Poetic License With America
Hope is a thing tarred and feathered—
Propped up and perfumed and paraded in front of us
As a testament to the everlasting glory promised us
In our star-spangled youth.
Our American Dream lies bubbling on the cracking asphalt,
Having boiled over in corn-syrupy sweet diabetic goodness,
Cooking in the glare of a 100 degree sun.
Overeducated and underemployed,
I measure my life in a million little coffee breaks,
Everything paid to me in credits while I pay with credit cards.
This is no country for young men,
Nor is it a place for black men, brown men, old men or women.
This country is a country for rich men; men with no names and no faces;
Penthouse men and oil men and men with a country, but no conscience.
This land is their land.
I saw the worst minds of my generation emboldened by avarice—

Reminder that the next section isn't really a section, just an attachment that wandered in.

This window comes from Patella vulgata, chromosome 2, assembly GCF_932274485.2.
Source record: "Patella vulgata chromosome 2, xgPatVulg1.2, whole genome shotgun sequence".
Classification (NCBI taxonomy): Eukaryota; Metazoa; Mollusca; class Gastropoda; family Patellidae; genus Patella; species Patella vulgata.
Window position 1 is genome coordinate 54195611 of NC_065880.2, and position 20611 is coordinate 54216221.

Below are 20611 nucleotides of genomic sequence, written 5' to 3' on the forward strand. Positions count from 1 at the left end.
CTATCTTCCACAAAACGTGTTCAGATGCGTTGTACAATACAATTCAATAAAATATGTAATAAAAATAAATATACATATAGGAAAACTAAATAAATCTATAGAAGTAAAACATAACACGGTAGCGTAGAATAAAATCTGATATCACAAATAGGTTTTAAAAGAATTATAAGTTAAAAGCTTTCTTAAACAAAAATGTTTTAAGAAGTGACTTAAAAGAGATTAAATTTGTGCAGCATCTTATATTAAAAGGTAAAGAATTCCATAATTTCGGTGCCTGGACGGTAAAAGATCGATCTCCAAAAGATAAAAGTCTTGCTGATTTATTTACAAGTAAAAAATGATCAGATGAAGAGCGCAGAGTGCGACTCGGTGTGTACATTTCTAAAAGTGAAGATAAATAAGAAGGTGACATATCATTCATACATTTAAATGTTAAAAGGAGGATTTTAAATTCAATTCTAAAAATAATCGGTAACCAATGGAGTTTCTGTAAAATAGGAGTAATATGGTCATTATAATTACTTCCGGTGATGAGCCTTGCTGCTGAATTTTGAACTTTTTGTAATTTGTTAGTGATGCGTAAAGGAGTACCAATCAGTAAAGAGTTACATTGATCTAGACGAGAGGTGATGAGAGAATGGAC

Gluttonous, bespoke, dragging punch-drunk women along marble floors,
Into glistening hotel bathrooms.
Heirs to the mendacity of their forebears,
They wrap their naked villainy in the tattered odds and ends of holy scripture,
Preaching the gospel of prosperity while practicing the gospel of privation.
As they revel in the gated glory of that shining city on a hill,
I grow old and wear the bottom of my trousers rolled
While wading through the shallow end of my childhood home.
Of freedom let no man speak:
Let us talk of shackles and of strictures—
Of fetters and of flames;
Let us press on, knock-kneed and coughing like hags,
Cursing through the tar sand sludge
As the shining seas close in on us and the fruited plains run dry;
While the spacious skies grow dark with acid rain and the heavens begin to cry.
Categories: Social Justice